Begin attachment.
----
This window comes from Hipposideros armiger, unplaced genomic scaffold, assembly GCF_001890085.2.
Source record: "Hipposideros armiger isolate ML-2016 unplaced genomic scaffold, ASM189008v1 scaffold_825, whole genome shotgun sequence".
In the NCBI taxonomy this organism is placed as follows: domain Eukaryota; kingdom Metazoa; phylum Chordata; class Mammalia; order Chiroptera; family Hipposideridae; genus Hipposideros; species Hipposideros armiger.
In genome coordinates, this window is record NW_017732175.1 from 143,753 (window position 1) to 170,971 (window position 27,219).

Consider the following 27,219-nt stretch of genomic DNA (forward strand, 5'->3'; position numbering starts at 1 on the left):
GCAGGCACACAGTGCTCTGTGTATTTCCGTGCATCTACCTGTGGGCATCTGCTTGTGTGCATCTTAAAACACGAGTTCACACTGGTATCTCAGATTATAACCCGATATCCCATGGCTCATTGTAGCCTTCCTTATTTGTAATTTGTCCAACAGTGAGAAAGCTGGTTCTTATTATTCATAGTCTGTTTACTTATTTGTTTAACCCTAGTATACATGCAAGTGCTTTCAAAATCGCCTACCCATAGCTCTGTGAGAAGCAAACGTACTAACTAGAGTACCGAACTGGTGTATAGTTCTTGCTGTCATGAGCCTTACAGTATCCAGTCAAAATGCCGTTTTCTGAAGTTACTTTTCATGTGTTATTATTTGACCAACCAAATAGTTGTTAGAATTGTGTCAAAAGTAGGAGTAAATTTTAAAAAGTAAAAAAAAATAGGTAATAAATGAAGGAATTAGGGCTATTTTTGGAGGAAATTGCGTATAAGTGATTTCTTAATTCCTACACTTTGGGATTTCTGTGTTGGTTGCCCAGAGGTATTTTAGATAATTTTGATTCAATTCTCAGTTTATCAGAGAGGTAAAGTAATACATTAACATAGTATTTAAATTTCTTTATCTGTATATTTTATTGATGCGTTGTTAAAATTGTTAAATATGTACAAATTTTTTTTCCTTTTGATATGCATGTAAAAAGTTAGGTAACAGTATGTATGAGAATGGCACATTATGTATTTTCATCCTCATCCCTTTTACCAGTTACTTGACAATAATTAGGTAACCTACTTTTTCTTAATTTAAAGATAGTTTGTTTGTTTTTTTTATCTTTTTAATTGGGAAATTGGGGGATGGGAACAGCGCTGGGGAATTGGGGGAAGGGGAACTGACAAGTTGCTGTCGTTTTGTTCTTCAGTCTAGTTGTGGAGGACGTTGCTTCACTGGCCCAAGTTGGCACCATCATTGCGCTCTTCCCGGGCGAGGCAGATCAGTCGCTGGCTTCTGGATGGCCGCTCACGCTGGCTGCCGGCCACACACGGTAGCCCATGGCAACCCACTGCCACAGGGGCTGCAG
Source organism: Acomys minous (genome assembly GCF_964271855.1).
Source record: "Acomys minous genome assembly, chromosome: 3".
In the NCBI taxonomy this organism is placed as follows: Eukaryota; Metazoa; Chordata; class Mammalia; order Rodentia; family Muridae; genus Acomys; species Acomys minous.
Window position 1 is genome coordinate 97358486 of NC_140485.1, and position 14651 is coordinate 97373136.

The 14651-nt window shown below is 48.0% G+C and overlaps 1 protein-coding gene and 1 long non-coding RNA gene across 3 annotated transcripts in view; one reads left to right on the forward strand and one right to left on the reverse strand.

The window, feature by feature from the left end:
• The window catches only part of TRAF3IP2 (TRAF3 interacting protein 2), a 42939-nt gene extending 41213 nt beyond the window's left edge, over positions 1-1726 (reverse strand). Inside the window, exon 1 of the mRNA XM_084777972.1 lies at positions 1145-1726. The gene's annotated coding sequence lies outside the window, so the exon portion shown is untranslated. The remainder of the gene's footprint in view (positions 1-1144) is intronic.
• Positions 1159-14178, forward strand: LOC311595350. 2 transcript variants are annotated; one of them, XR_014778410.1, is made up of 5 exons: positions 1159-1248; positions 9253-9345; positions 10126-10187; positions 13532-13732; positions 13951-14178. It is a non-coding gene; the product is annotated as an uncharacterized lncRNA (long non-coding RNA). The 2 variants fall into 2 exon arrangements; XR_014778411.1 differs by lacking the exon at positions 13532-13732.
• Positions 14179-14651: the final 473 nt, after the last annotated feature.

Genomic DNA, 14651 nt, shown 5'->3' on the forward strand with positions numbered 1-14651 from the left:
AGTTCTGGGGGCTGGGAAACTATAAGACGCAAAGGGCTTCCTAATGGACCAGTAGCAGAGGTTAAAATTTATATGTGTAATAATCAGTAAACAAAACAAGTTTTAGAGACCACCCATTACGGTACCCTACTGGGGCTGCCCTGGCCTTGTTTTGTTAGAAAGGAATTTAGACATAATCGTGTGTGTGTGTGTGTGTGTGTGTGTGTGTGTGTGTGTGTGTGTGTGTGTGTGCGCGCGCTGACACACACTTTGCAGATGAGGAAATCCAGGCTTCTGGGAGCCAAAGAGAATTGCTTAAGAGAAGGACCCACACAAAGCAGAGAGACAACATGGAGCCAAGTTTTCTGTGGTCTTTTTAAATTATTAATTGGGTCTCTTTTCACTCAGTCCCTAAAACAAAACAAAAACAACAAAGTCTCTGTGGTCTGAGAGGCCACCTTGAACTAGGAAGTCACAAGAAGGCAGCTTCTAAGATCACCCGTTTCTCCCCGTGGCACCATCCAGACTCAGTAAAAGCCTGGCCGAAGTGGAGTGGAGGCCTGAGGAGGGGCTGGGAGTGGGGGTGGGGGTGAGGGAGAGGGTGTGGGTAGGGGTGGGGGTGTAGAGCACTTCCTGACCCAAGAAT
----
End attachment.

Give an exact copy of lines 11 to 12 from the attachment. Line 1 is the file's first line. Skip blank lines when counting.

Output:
The 14651-nt window shown below is 48.0% G+C and overlaps 1 protein-coding gene and 1 long non-coding RNA gene across 3 annotated transcripts in view; one reads left to right on the forward strand and one right to left on the reverse strand.

The window, feature by feature from the left end: